7th Arrondissement: Palais-Bourbon

In 1674, Louis XIV opened Hôtel des Invalides (pictured) as a shelter to his soldiers. This neighborhood is also home to the Eiffel Tower, the tomb of French military and political leader Napoleon Bonaparte, and the Musee d’Orsay, which showcases artwork by famous artists such as Vincent Van Gogh, Edgar Degas, Pierre-Auguste Renoir and Claude Monet.

8th Arrondissement: Élysée

Located in the center of Place Charles de Gaulle, the Arc de Triomphe is a must-see attraction if you’re visiting this neighborhood. The Champs-Elysees is lined with numerous cafes, upscale restaurants and high-end stores. Don’t hesitant to take a break from shopping to sit in the nearby gardens (Jardins des Champs-Elysees) or watch cars zip around Place de la Concorde. 

9th Arrondissement: Opéra

The centerpiece for the 9th arrondissement is the Palais Garnier, home of the Paris Opera. It was built by Charles Garnier from 1861 to 1875 and served as the inspiration for Gaston Leroux’s gothic love story, The Phantom of the Opera. If opera isn’t your thing, then visit the Olympia theater and concert hall, where French songstress Edith Piaf and other singers had historic performances. Visit the Musee Grevin (a wax museum); shop at Printemps department store; stroll through the Grand Boulevards neighborhood; or experience the Fragonard Musee du Parfum (a perfume museum).

10th Arrondissement: Entrepôt

Two of the city’s main railway stations are located here: Gare de l’Est and Gare du Nord. Don’t be scared off because this arrondissement is primarily a working-class area that attracts young professionals and artists. It’s actually a great place to grab a cup of coffee or a glass of wine to relax. In addition to having several cafes and restaurants, the Canal Saint-Martin neighborhood is a great place to have a picnic along the Seine; take a tour of the canal by boat; or rent a bike and explore this part of the city a different way. For music buffs, we suggest a visit to the famous Parisian jazz club New Morning to soothe your soul.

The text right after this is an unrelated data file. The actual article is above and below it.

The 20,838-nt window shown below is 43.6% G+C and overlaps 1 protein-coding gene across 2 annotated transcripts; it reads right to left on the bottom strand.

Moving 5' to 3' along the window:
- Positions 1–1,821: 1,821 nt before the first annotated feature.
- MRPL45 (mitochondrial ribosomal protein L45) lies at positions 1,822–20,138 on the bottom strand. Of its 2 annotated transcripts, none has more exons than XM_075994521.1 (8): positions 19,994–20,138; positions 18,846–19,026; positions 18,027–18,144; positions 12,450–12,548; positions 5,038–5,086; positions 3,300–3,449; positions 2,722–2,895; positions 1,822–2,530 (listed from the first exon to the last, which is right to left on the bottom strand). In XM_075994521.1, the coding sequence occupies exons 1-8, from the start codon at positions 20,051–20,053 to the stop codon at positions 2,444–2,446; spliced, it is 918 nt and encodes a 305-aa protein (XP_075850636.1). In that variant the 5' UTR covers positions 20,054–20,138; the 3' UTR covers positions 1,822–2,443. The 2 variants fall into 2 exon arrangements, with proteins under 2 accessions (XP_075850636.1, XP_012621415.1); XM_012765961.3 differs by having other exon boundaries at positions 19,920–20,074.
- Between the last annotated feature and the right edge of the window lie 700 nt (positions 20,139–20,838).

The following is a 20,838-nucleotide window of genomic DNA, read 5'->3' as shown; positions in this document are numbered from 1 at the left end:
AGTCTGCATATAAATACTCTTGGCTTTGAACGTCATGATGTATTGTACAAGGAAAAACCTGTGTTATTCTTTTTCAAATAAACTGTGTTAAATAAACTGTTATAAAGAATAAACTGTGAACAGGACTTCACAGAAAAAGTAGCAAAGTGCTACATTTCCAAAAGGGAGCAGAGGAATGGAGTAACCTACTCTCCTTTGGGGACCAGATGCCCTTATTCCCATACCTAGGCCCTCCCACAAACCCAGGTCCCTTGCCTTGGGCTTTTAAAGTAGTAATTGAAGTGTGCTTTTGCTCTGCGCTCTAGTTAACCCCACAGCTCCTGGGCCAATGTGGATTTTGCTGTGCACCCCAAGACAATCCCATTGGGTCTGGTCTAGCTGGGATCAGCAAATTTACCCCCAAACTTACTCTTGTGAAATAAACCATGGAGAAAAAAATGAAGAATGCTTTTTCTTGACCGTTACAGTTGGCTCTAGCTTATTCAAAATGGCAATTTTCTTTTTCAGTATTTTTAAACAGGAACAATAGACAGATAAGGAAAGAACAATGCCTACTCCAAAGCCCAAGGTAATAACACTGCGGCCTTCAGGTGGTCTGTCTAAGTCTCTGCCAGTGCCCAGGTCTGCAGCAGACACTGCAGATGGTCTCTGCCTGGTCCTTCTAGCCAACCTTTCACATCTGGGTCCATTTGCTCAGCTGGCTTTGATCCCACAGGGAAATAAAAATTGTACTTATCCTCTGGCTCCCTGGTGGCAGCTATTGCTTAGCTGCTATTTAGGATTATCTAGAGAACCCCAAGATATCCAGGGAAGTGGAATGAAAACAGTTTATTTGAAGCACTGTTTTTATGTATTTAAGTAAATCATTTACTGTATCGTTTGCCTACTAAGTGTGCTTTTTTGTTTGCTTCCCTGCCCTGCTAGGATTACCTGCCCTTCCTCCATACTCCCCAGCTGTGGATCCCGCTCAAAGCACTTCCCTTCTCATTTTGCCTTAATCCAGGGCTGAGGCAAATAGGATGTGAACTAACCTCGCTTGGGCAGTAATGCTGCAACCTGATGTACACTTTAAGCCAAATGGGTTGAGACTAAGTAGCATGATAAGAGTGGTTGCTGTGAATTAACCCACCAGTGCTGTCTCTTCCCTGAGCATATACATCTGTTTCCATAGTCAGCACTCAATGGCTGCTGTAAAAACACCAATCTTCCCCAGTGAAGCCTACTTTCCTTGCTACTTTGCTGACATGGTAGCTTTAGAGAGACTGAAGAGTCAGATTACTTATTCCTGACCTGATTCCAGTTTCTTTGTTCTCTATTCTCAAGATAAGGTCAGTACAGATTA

11th Arrondissement: Popincourt

Visit the 11th arrondissement, specifically the Oberkampf neighborhood, if you want to kick up your heels and dance into the wee hours of the morning. This area is known for its vibrant nightlife scene and its hip bars and clubs, such as Le Balajo. Place de la Bastille, which is shared with the 4th and 12th arrondissements, and the Edith Piaf Museum are a couple of other popular tourist attractions here. 

12th Arrondissement: Reuilly

Port de l'Arsenal, a boat basin in Paris, was built where the former Bastille jail was once located. It’s also where Canal Saint-Martin and the Seine River connect. The Opera Bastille and the Bois de Vincennes are among the popular spots here. One of the city’s best restaurants, Le Train Bleu, is located in Gare de Lyon, a busy train station. After a nice meal, travelers can burn off a few calories on the Promenade Plantee, a 3-mile, tree-lined walkway built on the site of an old railway. This green space is what inspired New York City to build the High Line in Manhattan. 

13th Arrondissement: Gobelins